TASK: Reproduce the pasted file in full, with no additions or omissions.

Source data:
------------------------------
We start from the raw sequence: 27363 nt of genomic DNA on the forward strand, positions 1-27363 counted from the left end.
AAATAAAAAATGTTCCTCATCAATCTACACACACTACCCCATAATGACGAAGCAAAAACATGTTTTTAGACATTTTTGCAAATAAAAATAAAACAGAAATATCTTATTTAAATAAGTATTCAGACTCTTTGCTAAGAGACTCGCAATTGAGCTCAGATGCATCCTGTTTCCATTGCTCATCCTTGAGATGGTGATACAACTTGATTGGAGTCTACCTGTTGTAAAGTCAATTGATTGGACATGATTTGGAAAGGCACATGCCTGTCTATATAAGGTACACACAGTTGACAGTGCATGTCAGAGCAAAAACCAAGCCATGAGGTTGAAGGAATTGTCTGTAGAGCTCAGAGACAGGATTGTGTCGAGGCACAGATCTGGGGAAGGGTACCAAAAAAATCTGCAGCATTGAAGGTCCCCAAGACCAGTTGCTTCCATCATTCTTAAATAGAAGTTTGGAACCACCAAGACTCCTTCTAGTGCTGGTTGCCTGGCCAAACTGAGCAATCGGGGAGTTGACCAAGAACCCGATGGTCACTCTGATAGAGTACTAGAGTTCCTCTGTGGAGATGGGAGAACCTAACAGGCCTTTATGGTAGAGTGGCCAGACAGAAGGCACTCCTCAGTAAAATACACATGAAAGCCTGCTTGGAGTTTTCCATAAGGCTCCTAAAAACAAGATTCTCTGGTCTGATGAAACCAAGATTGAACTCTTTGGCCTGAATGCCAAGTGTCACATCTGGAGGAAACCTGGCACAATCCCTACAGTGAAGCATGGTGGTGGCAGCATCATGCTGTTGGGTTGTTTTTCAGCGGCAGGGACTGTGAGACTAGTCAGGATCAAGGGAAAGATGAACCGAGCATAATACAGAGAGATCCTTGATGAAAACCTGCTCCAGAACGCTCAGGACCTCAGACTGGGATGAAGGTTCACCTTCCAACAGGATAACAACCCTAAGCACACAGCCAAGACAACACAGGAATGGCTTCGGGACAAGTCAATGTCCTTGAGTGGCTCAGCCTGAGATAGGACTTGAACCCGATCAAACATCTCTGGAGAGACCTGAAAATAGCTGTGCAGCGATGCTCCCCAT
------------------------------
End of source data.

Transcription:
We start from the raw sequence: 27363 nt of genomic DNA on the forward strand, positions 1-27363 counted from the left end.
AAATAAAAAATGTTCCTCATCAATCTACACACACTACCCCATAATGACGAAGCAAAAACATGTTTTTAGACATTTTTGCAAATAAAAATAAAACAGAAATATCTTATTTAAATAAGTATTCAGACTCTTTGCTAAGAGACTCGCAATTGAGCTCAGATGCATCCTGTTTCCATTGCTCATCCTTGAGATGGTGATACAACTTGATTGGAGTCTACCTGTTGTAAAGTCAATTGATTGGACATGATTTGGAAAGGCACATGCCTGTCTATATAAGGTACACACAGTTGACAGTGCATGTCAGAGCAAAAACCAAGCCATGAGGTTGAAGGAATTGTCTGTAGAGCTCAGAGACAGGATTGTGTCGAGGCACAGATCTGGGGAAGGGTACCAAAAAAATCTGCAGCATTGAAGGTCCCCAAGACCAGTTGCTTCCATCATTCTTAAATAGAAGTTTGGAACCACCAAGACTCCTTCTAGTGCTGGTTGCCTGGCCAAACTGAGCAATCGGGGAGTTGACCAAGAACCCGATGGTCACTCTGATAGAGTACTAGAGTTCCTCTGTGGAGATGGGAGAACCTAACAGGCCTTTATGGTAGAGTGGCCAGACAGAAGGCACTCCTCAGTAAAATACACATGAAAGCCTGCTTGGAGTTTTCCATAAGGCTCCTAAAAACAAGATTCTCTGGTCTGATGAAACCAAGATTGAACTCTTTGGCCTGAATGCCAAGTGTCACATCTGGAGGAAACCTGGCACAATCCCTACAGTGAAGCATGGTGGTGGCAGCATCATGCTGTTGGGTTGTTTTTCAGCGGCAGGGACTGTGAGACTAGTCAGGATCAAGGGAAAGATGAACCGAGCATAATACAGAGAGATCCTTGATGAAAACCTGCTCCAGAACGCTCAGGACCTCAGACTGGGATGAAGGTTCACCTTCCAACAGGATAACAACCCTAAGCACACAGCCAAGACAACACAGGAATGGCTTCGGGACAAGTCAATGTCCTTGAGTGGCTCAGCCTGAGATAGGACTTGAACCCGATCAAACATCTCTGGAGAGACCTGAAAATAGCTGTGCAGCGATGCTCCCCAT